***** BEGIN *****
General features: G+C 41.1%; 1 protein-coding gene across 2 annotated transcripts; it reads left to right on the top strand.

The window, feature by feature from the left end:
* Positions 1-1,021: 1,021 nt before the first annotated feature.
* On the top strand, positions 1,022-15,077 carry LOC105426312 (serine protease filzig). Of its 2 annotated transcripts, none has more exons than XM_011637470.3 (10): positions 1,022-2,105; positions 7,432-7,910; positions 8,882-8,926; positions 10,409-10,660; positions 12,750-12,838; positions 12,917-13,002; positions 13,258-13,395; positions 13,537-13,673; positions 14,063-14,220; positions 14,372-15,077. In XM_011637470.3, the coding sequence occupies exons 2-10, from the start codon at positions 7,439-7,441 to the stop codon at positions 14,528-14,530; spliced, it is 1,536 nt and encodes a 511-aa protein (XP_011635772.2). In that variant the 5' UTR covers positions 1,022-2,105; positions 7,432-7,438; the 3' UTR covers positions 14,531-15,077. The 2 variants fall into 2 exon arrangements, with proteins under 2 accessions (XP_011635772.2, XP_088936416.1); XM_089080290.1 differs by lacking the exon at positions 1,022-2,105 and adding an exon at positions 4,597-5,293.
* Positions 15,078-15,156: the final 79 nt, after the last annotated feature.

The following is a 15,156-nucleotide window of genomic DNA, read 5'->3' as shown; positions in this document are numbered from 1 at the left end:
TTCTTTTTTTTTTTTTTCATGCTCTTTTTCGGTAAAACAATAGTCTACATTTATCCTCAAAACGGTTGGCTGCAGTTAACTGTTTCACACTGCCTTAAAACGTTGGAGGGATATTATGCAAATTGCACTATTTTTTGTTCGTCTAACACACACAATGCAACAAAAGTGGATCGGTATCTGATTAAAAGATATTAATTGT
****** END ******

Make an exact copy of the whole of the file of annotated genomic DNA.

General features: G+C 41.1%; 1 protein-coding gene across 2 annotated transcripts; it reads left to right on the top strand.

The window, feature by feature from the left end:
* Positions 1-1,021: 1,021 nt before the first annotated feature.
* On the top strand, positions 1,022-15,077 carry LOC105426312 (serine protease filzig). Of its 2 annotated transcripts, none has more exons than XM_011637470.3 (10): positions 1,022-2,105; positions 7,432-7,910; positions 8,882-8,926; positions 10,409-10,660; positions 12,750-12,838; positions 12,917-13,002; positions 13,258-13,395; positions 13,537-13,673; positions 14,063-14,220; positions 14,372-15,077. In XM_011637470.3, the coding sequence occupies exons 2-10, from the start codon at positions 7,439-7,441 to the stop codon at positions 14,528-14,530; spliced, it is 1,536 nt and encodes a 511-aa protein (XP_011635772.2). In that variant the 5' UTR covers positions 1,022-2,105; positions 7,432-7,438; the 3' UTR covers positions 14,531-15,077. The 2 variants fall into 2 exon arrangements, with proteins under 2 accessions (XP_011635772.2, XP_088936416.1); XM_089080290.1 differs by lacking the exon at positions 1,022-2,105 and adding an exon at positions 4,597-5,293.
* Positions 15,078-15,156: the final 79 nt, after the last annotated feature.

The following is a 15,156-nucleotide window of genomic DNA, read 5'->3' as shown; positions in this document are numbered from 1 at the left end:
TTCTTTTTTTTTTTTTTCATGCTCTTTTTCGGTAAAACAATAGTCTACATTTATCCTCAAAACGGTTGGCTGCAGTTAACTGTTTCACACTGCCTTAAAACGTTGGAGGGATATTATGCAAATTGCACTATTTTTTGTTCGTCTAACACACACAATGCAACAAAAGTGGATCGGTATCTGATTAAAAGATATTAATTGT